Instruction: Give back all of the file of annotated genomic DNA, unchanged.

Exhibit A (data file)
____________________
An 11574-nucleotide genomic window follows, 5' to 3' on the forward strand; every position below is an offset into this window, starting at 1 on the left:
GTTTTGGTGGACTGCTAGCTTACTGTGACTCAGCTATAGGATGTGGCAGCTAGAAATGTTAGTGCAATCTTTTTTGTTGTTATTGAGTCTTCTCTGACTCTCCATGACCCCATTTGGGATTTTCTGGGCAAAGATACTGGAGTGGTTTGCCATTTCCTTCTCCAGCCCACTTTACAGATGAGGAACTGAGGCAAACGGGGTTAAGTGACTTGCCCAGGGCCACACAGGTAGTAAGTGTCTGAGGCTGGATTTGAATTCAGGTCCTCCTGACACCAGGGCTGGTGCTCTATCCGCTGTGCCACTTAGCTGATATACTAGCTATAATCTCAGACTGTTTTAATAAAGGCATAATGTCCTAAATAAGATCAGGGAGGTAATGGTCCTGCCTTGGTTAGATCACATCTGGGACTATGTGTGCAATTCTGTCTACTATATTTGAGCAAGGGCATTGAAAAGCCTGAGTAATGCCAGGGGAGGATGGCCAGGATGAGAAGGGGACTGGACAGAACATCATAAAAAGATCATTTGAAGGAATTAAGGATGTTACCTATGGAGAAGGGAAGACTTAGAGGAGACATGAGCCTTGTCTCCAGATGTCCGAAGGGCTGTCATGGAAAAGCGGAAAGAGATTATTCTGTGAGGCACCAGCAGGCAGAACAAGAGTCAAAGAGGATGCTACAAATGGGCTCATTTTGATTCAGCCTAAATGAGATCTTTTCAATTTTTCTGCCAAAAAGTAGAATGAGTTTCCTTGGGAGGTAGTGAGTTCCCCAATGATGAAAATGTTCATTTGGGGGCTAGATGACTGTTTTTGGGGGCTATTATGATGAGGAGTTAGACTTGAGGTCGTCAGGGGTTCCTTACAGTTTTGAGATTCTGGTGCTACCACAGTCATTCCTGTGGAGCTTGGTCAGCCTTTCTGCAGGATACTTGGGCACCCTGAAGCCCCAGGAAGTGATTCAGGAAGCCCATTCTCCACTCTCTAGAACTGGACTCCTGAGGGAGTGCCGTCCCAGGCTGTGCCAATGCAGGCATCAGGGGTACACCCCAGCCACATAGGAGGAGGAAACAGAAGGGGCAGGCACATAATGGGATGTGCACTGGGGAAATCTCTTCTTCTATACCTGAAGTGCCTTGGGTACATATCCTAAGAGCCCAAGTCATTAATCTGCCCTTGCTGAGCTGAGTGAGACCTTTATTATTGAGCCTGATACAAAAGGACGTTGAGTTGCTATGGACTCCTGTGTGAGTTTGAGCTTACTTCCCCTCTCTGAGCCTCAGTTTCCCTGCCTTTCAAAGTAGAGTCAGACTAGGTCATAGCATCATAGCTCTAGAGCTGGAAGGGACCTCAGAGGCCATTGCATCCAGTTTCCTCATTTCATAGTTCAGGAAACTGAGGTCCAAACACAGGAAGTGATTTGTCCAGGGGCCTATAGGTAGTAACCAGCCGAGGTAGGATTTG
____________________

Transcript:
An 11574-nucleotide genomic window follows, 5' to 3' on the forward strand; every position below is an offset into this window, starting at 1 on the left:
GTTTTGGTGGACTGCTAGCTTACTGTGACTCAGCTATAGGATGTGGCAGCTAGAAATGTTAGTGCAATCTTTTTTGTTGTTATTGAGTCTTCTCTGACTCTCCATGACCCCATTTGGGATTTTCTGGGCAAAGATACTGGAGTGGTTTGCCATTTCCTTCTCCAGCCCACTTTACAGATGAGGAACTGAGGCAAACGGGGTTAAGTGACTTGCCCAGGGCCACACAGGTAGTAAGTGTCTGAGGCTGGATTTGAATTCAGGTCCTCCTGACACCAGGGCTGGTGCTCTATCCGCTGTGCCACTTAGCTGATATACTAGCTATAATCTCAGACTGTTTTAATAAAGGCATAATGTCCTAAATAAGATCAGGGAGGTAATGGTCCTGCCTTGGTTAGATCACATCTGGGACTATGTGTGCAATTCTGTCTACTATATTTGAGCAAGGGCATTGAAAAGCCTGAGTAATGCCAGGGGAGGATGGCCAGGATGAGAAGGGGACTGGACAGAACATCATAAAAAGATCATTTGAAGGAATTAAGGATGTTACCTATGGAGAAGGGAAGACTTAGAGGAGACATGAGCCTTGTCTCCAGATGTCCGAAGGGCTGTCATGGAAAAGCGGAAAGAGATTATTCTGTGAGGCACCAGCAGGCAGAACAAGAGTCAAAGAGGATGCTACAAATGGGCTCATTTTGATTCAGCCTAAATGAGATCTTTTCAATTTTTCTGCCAAAAAGTAGAATGAGTTTCCTTGGGAGGTAGTGAGTTCCCCAATGATGAAAATGTTCATTTGGGGGCTAGATGACTGTTTTTGGGGGCTATTATGATGAGGAGTTAGACTTGAGGTCGTCAGGGGTTCCTTACAGTTTTGAGATTCTGGTGCTACCACAGTCATTCCTGTGGAGCTTGGTCAGCCTTTCTGCAGGATACTTGGGCACCCTGAAGCCCCAGGAAGTGATTCAGGAAGCCCATTCTCCACTCTCTAGAACTGGACTCCTGAGGGAGTGCCGTCCCAGGCTGTGCCAATGCAGGCATCAGGGGTACACCCCAGCCACATAGGAGGAGGAAACAGAAGGGGCAGGCACATAATGGGATGTGCACTGGGGAAATCTCTTCTTCTATACCTGAAGTGCCTTGGGTACATATCCTAAGAGCCCAAGTCATTAATCTGCCCTTGCTGAGCTGAGTGAGACCTTTATTATTGAGCCTGATACAAAAGGACGTTGAGTTGCTATGGACTCCTGTGTGAGTTTGAGCTTACTTCCCCTCTCTGAGCCTCAGTTTCCCTGCCTTTCAAAGTAGAGTCAGACTAGGTCATAGCATCATAGCTCTAGAGCTGGAAGGGACCTCAGAGGCCATTGCATCCAGTTTCCTCATTTCATAGTTCAGGAAACTGAGGTCCAAACACAGGAAGTGATTTGTCCAGGGGCCTATAGGTAGTAACCAGCCGAGGTAGGATTTG